London - The European Union may seek to tighten its grip over markets to help find funds for economic growth - a move that could stoke anti-EU sentiment in Britain, the EU's largest financial centre.
Bankers and policymakers say that while the idea of a capital markets union is embryonic, it is seen as a logical step after the euro zone completes its milestone banking union.
From November the European Central Bank will be the single supervisor for top lenders, raising questions about how fragmentation in equity and bond markets could also be reduced.
The new European Commission, the EU's executive, starts work under Jean-Claude Juncker in the same month, with talk in Brussels that a capital markets union may also form a key strand of broad reforms aimed at generating growth and jobs.
The commission declined to comment and has made no statements on the topic.
German bankers have said a top official mentioned it privately to them, however, saying that unlike the banking union, capital markets union refers to all 28 EU states.
“It's taking the single market to the next step,” a European banker in Brussels said.
So far, the term is little more than a catchy title for complex efforts to secure more financing from markets for companies and infrastructure projects that will fuel growth, said Graham Bishop, who advises the EU on financial services.
The commission said in March it would look at ways to improve liquidity in corporate bond markets, boost private placements and securitisations and encourage more companies to list. It also wants to make crowdfunding easier.
The securities industry is waiting to see whether the proposals will include a move to centralise supervision.
“This is still a twinkle but it needs to be watched,” said Sharon Bowles, who has just stepped down as chairman of the European Parliament's economic affairs committee, which oversaw a welter of new financial rules over the past five years.
“To work it will need to be enabling not disabling, taking down barriers not erecting them, but whether those in the European Commission see it that way or as a bonanza for more regulation, I don't know.”
EU policymakers look enviously across the Atlantic, where up to 70 percent of funding for the US economy is from markets, with the rest from banks - almost the exact opposite to Europe.
Less reliance on banks helped the US economy bounce back faster from the 2007-09 financial crisis, while banks in Europe have cut lending to focus on building up capital buffers.
An official at a leading EU institution said Europe may not want to fully emulate the United States but find a “middle way” with a more equal balance between banks and markets for funding.
The ECB is also a key player in the markets union debate as it tries to revive securitisation, or the bundling of loans into bonds to raise cash for companies to invest.
The central bank said in a report in April that becoming the euro zone's main banking supervisor represents a significant move towards common supervision in markets as well, a statement that raised regulatory eyebrows in Britain.
The ECB said in the report that most banks are key players in markets - also seen by British regulators as the euro zone's central bank justifying a move onto securities turf over time.
Yves Mersch, member of the ECB's core board, went further and last month floated the idea of widening the banking union by speaking of the benefits of a “genuine financial market union”.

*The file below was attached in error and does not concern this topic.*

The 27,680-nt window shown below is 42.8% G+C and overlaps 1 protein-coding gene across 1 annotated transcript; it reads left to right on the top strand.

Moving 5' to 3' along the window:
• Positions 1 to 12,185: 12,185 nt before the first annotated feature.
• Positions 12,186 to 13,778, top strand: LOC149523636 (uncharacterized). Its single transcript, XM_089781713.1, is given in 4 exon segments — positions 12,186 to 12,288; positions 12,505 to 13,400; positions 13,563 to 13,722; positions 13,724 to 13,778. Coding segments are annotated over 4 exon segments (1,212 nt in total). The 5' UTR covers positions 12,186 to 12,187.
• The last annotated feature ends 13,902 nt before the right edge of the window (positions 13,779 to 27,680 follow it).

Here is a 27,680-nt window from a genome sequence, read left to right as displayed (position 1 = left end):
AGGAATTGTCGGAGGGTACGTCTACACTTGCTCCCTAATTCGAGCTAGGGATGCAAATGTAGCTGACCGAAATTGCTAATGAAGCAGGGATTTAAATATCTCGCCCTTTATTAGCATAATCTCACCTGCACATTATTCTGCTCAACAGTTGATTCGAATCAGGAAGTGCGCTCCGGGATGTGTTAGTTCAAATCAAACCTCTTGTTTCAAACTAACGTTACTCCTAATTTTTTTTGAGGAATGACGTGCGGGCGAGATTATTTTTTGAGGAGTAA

An ECB spokesman said the central bank supports policies that reduce fragmentation of financial markets and give firms a broader choice of financing.
Nicolas Veron, an analyst at Brussels think-tank Bruegel, said there was also top-level political backing to deepen the bloc's capital markets after a bruising banking crisis.
EU leaders spoke last week of a framework to aid long-term investment in the economy, seen by officials as a coded reference to boosting market-based financing.
“It's not just about centralising policies, but about identifying bottlenecks,” Veron said.
A draft European Commission report seen by Reuters last week suggested the European Securities and Markets Authority (ESMA) could be asked to supervise market infrastructure and “shadow banking”, which includes securitisation.
The EU's markets watchdog has already been given powers to ban harmful products and stop short-selling of shares.
“Some regulators now believe there could be a push to make it a European conduct regulator over time,” a UK banker said.
Britain challenged ESMA's power to ban short-selling in the EU's top court but lost, in a ruling lawyers say will make it easier for Brussels to give the watchdog even more power over countries.
A stronger ESMA could rival London's Financial Conduct Authority, which supervises the bloc's biggest markets.
Britain's finance ministry had no immediate comment on the possibility of a capital markets union.
Although London's financial clout could help it shape such a framework, any suggestion the City is losing its independence might boost Euroscepticism ahead of national elections in 2015.
Critics of Prime Minister David Cameron meanwhile say his failed bid to block new commission president Juncker could reduce Britain's influence over a markets union.
After banking union, bankers in Britain fear euro zone states will form a “caucus” to swing votes on EU market rules.
The British Bankers' Association said changes may be needed, such as in voting, to preserve the single financial market for all 28 EU states.
Some analysts argue that a union would benefit London's financial district.
“This is a dramatic opportunity for the City of London,” Bishop said. - Reuters